The Wall Street Journal first reported in June that Alibaba and Foxconn were in talks to jointly invest $500 million in Snapdeal in June at about a $5 billion valuation. SoftBank was already Snapdeal’s largest shareholder, having poured $627 million into the company last fall.
Alibaba and Foxconn declined to comment. TechCrunch has also contacted Snapdeal and SoftBank .
For Alibaba, Snapdeal would represent Alibaba’s first direct e-commerce investment in India. The company reportedly wanted to purchase a stake in Snapdeal earlier this year, but talks met a dead end after a disagreement over valuation. It is also supposedly in talks to invest in Paytm, an online payments and e-commerce platform. Alibaba subsidiary Ant Financial already owns a 25 percent stake each in Paytm and rival One97.
The investment would give Snapdeal more fuel in its battle with Flipkart and Amazon India. The three are engaged in a fierce and costly competition for the lead position in one of the world’s largest and fastest-growing e-commerce markets.
Flipkart holds a 44 percent slice of India’s $6.3 billion e-commerce market, according to Morgan Stanley. Snapdeal is in second place with a 32 percent share, while Amazon India holds 15 percent.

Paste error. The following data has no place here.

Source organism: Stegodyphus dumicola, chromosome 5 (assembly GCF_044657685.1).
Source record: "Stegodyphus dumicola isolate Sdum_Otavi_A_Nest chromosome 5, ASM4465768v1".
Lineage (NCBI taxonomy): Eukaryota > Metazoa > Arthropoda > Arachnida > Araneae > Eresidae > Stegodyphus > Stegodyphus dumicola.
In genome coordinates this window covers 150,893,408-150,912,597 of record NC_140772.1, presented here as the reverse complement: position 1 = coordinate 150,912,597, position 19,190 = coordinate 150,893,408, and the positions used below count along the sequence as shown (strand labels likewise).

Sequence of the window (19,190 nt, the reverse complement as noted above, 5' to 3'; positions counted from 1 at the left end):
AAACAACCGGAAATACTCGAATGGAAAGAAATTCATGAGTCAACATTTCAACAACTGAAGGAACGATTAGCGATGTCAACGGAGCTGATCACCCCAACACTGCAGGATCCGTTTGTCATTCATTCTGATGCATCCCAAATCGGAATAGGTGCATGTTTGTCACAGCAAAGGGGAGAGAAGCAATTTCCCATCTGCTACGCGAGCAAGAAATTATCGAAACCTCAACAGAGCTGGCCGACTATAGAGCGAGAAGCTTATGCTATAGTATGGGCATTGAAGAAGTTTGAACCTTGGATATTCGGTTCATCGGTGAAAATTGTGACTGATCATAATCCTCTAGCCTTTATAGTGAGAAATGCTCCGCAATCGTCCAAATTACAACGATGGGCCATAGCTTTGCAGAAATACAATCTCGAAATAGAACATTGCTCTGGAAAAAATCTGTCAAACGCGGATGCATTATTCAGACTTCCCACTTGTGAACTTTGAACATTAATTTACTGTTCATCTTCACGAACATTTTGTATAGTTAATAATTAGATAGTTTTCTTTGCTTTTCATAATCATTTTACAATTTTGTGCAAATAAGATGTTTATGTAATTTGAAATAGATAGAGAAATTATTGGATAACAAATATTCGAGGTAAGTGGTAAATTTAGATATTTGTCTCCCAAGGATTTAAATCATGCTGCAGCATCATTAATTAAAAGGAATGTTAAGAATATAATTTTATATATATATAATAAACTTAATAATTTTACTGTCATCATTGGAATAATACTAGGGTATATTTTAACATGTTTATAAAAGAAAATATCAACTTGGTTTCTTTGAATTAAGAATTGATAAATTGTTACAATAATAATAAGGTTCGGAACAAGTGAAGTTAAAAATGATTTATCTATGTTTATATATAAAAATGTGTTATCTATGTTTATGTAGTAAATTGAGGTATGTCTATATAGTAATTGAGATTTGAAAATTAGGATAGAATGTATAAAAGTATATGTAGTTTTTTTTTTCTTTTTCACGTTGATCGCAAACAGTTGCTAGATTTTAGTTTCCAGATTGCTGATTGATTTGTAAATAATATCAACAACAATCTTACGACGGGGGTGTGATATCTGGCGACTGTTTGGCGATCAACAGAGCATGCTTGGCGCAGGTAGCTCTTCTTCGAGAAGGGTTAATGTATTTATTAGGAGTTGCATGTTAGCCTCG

(Amazon India and Snapdeal have both disputed with the figures, with Snapdeal chief executive officer Kunal Bahl telling Business Today his company’s share is “neck and neck” with Flipkart’s when revenue from FreeCharge, the online bill payment platform it acquired in April, is taken into account).
Both Snapdeal and Flipkart want to hone an edge by investing heavily in their in-house logistic networks, which are mandatory for sellers when fulfilling orders made on the platforms (Amazon India, in contrast, lets sellers choose their own shipment method or use Fulfillment By Amazon).
In fact, the two rivals have each entered the logistic business by opening up their platforms (Snapdeal’s SafeShip and Flipkart’s eKart) to other vendors, and Snapdeal plans to spend $150 million to $200 million expanding its delivery operations over the next year.
Alibaba founder Jack Ma has said that the company plans to invest more money and time in India. This not only includes taking stakes in Indian companies, but also improving Alibaba’s platorms to target more sellers (who already constitute Alibaba’s second-largest user base after Chinese SMBs) and hiring more Indian employees.